“The root of covetousness is distrust of God’s providence.” We get so caught up in our fears, that we begin to long for something that doesn’t belong to us, whether it is more money, a better job with more money, a bigger house with more money, a better car with more money, a better family with more money.

The answer to this is not more money, or coveting after something He has not given to us, but trusting Him in the situation He has placed us. Remember, that ultimately coveting is driven by a distrust of God’s sovereignty. We are saying to Him: “You have failed.”

But turning back to Scripture, we are reminded of the God who keeps His promises to take care of us, even in poverty.

Secondly, we over come this sin by having a proper view of life. The things we covet are nothing more than refashioned junk, that will return to junk in the long run.

Remember the rich-young ruler? He could not bend the knee because his possessions. Just think about that where he sits right now, this very moment. None of those possessions are still around. They are no longer bringing Him happiness. Therefore, let’s learn from him. Our souls, our faith, our time with Christ is far more precious than anything we possess or own. So to hope for more possessions, knowing that it will all pass away, is a waste of time.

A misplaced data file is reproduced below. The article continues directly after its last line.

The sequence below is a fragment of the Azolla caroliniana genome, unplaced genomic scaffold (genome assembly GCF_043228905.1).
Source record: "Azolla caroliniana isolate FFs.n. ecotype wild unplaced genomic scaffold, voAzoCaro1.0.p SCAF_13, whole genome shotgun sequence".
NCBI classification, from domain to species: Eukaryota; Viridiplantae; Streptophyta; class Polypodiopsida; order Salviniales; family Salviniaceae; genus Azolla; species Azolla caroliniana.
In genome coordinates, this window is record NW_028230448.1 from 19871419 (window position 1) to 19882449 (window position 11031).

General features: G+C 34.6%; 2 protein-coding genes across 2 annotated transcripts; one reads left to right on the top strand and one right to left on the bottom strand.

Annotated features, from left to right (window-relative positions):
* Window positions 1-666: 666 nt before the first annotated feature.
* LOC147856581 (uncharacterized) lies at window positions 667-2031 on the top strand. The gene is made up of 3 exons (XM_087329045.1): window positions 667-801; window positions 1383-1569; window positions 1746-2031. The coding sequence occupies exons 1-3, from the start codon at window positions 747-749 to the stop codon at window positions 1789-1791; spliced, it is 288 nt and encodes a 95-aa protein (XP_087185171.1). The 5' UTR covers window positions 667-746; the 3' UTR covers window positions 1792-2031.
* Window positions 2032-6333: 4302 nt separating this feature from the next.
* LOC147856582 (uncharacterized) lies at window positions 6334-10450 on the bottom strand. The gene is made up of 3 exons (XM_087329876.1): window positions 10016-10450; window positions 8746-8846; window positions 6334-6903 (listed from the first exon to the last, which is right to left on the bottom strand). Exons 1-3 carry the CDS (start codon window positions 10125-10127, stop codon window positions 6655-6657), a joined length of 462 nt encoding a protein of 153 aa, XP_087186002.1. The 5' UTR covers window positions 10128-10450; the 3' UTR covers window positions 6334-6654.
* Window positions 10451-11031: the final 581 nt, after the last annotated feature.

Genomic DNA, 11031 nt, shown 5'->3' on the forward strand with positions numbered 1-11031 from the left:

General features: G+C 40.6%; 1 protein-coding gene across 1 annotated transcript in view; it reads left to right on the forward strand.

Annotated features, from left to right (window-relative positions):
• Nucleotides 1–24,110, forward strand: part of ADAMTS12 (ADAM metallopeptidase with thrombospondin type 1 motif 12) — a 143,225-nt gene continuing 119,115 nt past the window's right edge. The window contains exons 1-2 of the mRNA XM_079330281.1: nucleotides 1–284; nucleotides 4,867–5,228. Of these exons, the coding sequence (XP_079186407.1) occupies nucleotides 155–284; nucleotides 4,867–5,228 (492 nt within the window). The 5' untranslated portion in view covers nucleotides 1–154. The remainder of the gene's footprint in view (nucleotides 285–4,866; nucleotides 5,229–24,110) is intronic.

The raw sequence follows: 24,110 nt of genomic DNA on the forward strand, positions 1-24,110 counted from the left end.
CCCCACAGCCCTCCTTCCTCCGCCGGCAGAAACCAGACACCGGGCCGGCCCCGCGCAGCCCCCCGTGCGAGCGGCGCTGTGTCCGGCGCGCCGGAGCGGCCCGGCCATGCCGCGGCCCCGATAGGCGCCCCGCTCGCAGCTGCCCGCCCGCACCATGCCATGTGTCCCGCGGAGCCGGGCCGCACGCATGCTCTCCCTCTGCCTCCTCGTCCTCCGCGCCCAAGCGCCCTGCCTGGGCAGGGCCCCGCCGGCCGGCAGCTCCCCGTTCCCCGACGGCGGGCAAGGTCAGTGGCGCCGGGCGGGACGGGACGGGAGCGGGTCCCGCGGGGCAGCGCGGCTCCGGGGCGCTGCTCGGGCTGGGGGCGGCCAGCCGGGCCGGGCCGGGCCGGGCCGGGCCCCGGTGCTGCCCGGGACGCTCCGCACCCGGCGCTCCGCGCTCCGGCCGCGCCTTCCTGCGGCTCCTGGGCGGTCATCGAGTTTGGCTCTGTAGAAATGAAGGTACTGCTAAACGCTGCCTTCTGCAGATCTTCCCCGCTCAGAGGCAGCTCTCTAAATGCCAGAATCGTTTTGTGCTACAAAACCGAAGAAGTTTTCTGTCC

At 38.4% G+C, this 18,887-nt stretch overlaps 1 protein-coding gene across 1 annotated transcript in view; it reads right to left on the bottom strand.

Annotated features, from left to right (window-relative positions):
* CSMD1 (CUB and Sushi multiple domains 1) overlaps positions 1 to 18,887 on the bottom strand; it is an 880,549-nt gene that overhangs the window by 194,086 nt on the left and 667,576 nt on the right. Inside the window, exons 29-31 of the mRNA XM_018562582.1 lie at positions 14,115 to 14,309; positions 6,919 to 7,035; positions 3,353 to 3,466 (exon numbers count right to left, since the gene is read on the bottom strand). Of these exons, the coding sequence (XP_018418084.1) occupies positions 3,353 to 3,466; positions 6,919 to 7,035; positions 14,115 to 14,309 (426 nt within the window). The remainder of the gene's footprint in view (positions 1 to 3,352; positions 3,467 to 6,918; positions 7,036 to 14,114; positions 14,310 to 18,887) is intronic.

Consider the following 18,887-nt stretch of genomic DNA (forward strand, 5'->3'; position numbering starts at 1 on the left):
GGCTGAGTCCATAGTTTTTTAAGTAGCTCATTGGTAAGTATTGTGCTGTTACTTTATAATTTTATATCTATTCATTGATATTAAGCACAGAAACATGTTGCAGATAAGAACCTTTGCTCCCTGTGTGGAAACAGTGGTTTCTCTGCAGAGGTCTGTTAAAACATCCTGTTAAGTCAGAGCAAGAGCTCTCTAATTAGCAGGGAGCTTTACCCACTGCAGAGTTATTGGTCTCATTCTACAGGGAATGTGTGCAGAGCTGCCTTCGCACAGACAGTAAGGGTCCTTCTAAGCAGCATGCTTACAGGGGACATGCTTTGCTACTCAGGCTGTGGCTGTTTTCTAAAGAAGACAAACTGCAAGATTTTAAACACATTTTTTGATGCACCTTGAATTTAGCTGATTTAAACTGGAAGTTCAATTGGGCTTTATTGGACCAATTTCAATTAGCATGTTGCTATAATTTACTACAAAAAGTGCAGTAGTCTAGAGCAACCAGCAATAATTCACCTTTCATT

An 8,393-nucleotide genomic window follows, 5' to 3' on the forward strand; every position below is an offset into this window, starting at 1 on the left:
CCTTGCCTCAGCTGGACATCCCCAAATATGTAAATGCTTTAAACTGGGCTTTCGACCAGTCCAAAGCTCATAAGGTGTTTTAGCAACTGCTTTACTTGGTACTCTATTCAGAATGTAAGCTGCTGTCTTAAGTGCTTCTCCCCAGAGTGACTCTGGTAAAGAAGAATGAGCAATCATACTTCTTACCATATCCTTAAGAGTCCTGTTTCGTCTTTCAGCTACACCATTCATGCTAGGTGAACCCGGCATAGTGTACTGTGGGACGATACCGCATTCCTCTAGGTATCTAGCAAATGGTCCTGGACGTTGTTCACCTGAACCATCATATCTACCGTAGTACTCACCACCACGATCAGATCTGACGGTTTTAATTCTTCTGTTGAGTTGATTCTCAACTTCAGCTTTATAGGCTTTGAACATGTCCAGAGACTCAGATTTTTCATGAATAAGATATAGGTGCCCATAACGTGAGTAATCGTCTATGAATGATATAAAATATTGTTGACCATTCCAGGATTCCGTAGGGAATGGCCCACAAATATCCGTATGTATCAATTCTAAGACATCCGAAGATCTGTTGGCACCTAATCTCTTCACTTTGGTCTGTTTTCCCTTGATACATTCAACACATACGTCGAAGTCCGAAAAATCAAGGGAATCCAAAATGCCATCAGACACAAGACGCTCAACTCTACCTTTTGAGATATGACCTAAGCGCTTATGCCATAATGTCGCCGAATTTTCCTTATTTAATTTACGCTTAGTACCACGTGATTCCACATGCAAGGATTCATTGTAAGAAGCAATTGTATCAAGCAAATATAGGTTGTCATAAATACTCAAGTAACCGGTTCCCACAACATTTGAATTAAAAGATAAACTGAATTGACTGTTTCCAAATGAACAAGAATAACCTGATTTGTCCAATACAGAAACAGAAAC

Thirdly, we overcome it by fixing our eyes on Christ and being reminded of His perfect life without covetousness.

Hebrews 12:1-2 Therefore we also, since we are surrounded by so great a cloud of witnesses, let us lay aside every weight, and the sin which so easily ensnares us, and let us run with endurance the race that is set before us, 2 looking unto Jesus, the author and finisher of our faith, who for the joy that was set before Him endured the cross, despising the shame, and has sat down at the right hand of the throne of God.